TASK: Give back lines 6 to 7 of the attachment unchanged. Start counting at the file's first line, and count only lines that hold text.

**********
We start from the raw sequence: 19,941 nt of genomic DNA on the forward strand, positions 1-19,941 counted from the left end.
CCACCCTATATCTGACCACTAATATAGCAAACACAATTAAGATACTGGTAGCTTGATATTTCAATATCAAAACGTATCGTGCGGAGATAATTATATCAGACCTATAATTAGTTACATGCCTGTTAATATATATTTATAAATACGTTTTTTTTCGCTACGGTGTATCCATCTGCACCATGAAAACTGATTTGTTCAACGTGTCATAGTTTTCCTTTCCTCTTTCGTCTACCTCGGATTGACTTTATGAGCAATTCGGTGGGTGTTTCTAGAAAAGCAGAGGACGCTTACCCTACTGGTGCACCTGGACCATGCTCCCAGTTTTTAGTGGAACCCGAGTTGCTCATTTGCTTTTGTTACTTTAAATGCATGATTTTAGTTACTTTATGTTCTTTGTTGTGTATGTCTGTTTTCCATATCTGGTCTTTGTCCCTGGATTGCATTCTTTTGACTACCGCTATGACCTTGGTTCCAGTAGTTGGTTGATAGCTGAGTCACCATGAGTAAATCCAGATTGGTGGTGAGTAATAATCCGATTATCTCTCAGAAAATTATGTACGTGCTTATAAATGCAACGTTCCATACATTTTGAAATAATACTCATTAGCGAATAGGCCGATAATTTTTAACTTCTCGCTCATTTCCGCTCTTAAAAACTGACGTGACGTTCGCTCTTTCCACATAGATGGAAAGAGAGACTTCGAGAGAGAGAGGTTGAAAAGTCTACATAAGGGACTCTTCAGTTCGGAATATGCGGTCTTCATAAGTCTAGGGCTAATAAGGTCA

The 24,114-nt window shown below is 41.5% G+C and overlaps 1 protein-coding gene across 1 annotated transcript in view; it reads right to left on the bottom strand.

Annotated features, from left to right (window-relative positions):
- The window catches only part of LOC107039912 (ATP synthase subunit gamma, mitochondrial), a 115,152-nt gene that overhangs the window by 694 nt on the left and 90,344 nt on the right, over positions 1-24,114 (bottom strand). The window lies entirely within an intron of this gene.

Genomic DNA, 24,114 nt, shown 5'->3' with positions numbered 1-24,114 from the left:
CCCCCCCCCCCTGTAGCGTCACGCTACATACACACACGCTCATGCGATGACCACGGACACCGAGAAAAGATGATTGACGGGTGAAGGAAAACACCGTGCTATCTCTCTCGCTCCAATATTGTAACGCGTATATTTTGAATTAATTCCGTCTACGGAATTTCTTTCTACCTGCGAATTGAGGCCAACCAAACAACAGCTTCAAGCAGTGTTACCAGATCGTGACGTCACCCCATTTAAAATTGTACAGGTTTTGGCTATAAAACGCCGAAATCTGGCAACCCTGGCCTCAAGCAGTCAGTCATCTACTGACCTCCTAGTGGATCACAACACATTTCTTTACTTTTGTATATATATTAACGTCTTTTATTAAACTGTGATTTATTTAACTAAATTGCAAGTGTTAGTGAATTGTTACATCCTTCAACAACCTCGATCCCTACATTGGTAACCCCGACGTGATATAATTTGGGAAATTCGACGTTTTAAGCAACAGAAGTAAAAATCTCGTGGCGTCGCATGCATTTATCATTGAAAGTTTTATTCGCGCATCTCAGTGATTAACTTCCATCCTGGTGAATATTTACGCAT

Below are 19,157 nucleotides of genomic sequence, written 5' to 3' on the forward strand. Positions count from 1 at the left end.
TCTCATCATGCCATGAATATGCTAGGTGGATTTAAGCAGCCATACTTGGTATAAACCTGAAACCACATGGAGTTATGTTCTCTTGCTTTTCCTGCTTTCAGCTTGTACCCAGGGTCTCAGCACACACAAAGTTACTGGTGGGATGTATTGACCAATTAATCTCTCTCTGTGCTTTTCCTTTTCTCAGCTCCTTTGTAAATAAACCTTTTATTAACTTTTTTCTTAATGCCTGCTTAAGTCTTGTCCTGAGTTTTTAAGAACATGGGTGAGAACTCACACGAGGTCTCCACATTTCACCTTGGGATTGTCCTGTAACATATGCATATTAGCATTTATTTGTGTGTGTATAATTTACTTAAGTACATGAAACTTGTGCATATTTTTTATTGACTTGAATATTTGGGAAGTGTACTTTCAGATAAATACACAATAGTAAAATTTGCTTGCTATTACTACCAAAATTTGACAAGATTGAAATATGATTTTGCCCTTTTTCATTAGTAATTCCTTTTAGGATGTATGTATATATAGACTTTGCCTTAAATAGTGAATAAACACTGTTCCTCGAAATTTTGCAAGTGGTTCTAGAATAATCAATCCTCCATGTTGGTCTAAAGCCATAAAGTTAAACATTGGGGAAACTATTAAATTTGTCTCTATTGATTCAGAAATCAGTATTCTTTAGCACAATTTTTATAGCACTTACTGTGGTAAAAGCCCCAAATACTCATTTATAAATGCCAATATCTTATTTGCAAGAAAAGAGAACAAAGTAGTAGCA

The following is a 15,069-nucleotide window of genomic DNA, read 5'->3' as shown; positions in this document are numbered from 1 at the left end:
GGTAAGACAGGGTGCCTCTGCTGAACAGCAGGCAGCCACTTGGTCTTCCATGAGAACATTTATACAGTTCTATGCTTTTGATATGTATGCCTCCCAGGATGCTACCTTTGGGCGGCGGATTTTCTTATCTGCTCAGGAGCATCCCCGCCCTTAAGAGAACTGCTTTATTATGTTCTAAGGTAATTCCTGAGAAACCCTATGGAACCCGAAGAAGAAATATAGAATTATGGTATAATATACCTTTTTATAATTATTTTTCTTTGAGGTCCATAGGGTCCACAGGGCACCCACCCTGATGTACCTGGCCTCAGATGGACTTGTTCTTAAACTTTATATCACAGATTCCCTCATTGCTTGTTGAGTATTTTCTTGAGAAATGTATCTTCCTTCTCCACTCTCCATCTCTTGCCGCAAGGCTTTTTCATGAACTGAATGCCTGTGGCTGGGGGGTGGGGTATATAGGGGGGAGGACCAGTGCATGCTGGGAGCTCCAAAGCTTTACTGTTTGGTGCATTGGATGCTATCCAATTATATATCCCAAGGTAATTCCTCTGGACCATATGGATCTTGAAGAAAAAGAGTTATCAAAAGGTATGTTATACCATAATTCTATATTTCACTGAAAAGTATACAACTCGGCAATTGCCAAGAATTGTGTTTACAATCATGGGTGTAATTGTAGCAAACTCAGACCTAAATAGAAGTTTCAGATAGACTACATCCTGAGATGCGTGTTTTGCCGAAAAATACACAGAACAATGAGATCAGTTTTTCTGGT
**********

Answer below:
Genomic DNA, 24,114 nt, shown 5'->3' with positions numbered 1-24,114 from the left:
CCCCCCCCCCCTGTAGCGTCACGCTACATACACACACGCTCATGCGATGACCACGGACACCGAGAAAAGATGATTGACGGGTGAAGGAAAACACCGTGCTATCTCTCTCGCTCCAATATTGTAACGCGTATATTTTGAATTAATTCCGTCTACGGAATTTCTTTCTACCTGCGAATTGAGGCCAACCAAACAACAGCTTCAAGCAGTGTTACCAGATCGTGACGTCACCCCATTTAAAATTGTACAGGTTTTGGCTATAAAACGCCGAAATCTGGCAACCCTGGCCTCAAGCAGTCAGTCATCTACTGACCTCCTAGTGGATCACAACACATTTCTTTACTTTTGTATATATATTAACGTCTTTTATTAAACTGTGATTTATTTAACTAAATTGCAAGTGTTAGTGAATTGTTACATCCTTCAACAACCTCGATCCCTACATTGGTAACCCCGACGTGATATAATTTGGGAAATTCGACGTTTTAAGCAACAGAAGTAAAAATCTCGTGGCGTCGCATGCATTTATCATTGAAAGTTTTATTCGCGCATCTCAGTGATTAACTTCCATCCTGGTGAATATTTACGCAT